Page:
Curious about Curiosity - Page 19

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Posts: 3062

Reply: 361

PostPosted: August 25, 2012 9:09 AM 


The only weirdness is that the official NASA colours of mars might have been exposed for what they really are, artistic unreal impositions.



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Reply: 362

PostPosted: August 25, 2012 9:36 AM 

This is really something. And the mushroom (like) surfaces IS facing toward the Sun. Hope the Martian Mushroom Surveillance Guys will not tamper too much with the "raw" data we have available.

John Henry Dough

Posts: xxx

Reply: 363

PostPosted: August 25, 2012 2:14 PM 

maybe,,,,,,green berries instead of fields of blueberries?

Hopefully soon we shall know.


Posts: 250

Reply: 364

PostPosted: August 25, 2012 3:07 PM 

Maybe the MSL team should ask Dr. Stoker for her method of chlorophyll scan from the Pathfinder mission - just in case. Very Happy

John Henry Dough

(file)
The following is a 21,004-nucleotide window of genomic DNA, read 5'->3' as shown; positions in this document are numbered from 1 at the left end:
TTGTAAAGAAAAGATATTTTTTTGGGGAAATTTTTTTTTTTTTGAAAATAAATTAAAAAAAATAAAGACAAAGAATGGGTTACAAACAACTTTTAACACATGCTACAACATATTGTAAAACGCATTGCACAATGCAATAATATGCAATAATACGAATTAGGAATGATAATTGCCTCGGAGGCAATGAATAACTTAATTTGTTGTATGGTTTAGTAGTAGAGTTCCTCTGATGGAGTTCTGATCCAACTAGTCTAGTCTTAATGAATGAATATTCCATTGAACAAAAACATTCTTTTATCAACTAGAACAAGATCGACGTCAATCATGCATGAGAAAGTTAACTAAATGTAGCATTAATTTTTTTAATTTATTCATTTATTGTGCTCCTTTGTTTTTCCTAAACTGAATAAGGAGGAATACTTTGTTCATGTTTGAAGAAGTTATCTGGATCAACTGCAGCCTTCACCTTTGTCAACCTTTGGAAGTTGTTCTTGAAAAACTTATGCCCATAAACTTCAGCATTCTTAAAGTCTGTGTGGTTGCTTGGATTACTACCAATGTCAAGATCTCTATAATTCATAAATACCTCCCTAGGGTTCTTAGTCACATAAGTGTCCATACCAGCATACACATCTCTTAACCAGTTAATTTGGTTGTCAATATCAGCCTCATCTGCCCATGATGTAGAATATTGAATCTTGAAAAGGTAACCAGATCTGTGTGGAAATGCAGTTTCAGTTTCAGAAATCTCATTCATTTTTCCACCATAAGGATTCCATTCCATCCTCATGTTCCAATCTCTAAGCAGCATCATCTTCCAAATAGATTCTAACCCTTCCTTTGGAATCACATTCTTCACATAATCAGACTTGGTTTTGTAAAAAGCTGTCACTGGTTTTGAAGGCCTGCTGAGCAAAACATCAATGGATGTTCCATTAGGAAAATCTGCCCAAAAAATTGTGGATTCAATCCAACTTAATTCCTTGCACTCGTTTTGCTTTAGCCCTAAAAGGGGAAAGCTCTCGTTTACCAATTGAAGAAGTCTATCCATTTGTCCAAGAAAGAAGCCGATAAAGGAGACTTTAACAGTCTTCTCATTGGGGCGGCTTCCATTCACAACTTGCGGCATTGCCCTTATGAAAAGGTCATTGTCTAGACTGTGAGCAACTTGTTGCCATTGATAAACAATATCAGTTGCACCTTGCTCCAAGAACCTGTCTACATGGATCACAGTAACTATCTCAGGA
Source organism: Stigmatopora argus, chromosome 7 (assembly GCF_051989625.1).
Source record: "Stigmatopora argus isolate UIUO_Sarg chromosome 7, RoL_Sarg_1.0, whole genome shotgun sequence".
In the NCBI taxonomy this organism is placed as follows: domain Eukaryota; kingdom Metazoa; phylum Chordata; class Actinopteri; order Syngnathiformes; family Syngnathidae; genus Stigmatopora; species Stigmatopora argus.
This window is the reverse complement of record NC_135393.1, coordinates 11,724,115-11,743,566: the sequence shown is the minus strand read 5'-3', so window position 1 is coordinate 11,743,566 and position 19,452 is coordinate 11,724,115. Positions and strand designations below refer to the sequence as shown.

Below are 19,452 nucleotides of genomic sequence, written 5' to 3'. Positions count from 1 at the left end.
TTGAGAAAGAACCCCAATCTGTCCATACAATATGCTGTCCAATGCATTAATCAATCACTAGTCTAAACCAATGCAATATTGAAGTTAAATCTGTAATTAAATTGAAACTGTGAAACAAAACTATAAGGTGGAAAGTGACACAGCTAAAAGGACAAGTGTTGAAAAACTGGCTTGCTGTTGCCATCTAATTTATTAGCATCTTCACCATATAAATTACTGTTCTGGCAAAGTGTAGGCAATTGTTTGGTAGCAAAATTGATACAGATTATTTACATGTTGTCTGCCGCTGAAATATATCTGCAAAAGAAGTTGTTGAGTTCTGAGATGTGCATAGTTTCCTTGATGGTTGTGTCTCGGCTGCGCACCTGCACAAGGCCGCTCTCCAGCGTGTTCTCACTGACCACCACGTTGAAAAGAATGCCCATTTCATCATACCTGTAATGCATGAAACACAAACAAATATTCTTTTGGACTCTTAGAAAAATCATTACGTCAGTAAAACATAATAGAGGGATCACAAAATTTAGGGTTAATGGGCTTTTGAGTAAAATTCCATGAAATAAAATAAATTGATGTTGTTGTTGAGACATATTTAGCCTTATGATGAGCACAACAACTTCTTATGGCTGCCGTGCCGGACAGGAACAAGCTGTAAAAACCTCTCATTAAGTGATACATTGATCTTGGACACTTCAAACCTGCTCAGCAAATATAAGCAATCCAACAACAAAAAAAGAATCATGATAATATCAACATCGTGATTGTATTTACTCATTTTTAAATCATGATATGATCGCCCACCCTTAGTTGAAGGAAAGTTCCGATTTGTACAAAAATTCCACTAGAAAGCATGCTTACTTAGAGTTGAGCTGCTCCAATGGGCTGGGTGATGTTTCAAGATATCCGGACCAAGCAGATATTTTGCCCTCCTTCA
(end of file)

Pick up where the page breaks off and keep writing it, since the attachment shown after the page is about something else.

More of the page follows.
Posts: xxx

Reply: 365

PostPosted: August 25, 2012 3:18 PM 

Please pardon the Unscientific above observation.

Emotion has no place in science,,yet when I see green in the distant mountains,,on another planet,,,never before seen by any human eyes,,the sheer majesty of the moment almost overwhelms me.

This old man has seen SO many miracles come
to fulfillment by the hands of rigorous disinclined science,,,still,,to have lived in this moment,,,to witness the greatness of
puny human effort,makes me feel humble, but
oh so proud,,,and finally at a loss for words to describe this reality.

Thank You for allowing me,,to thank all of you.
John Henry Dough


Posts: 56

Reply: 366

PostPosted: August 25, 2012 7:35 PM 

Just a memory. When looking at these pictures, i have to think about the time (some years ago) that some pictures of the mars rovers were said ( a forum member here) to have rocks with Fin like appearances in them. The interaction between all kinds of materials that ultamitly formed plants, trees and life, seems to be happening There. Fins. Amazing. Goodnight from me.


Posts: 3062

Reply: 367

PostPosted: August 25, 2012 10:16 PM 

Two more images from Curi's latest releases, initially processed by DX (Thanks DX) and auto white balanced in gimp by me.

LOts of greenery in the mountain.

Lots of whitish rocks, with partial green surfaces:

Note also the rover tracks, crisp and well defined.



Posts: 3062

Reply: 368

PostPosted: August 25, 2012 10:24 PM 

In the last image above. The nearest foreground rock has some eroded surfaces that look suspiciously like drip erosion. There are also a few smooth looking shell like rocks.



Posts: 344

Reply: 369

PostPosted: August 25, 2012 10:48 PM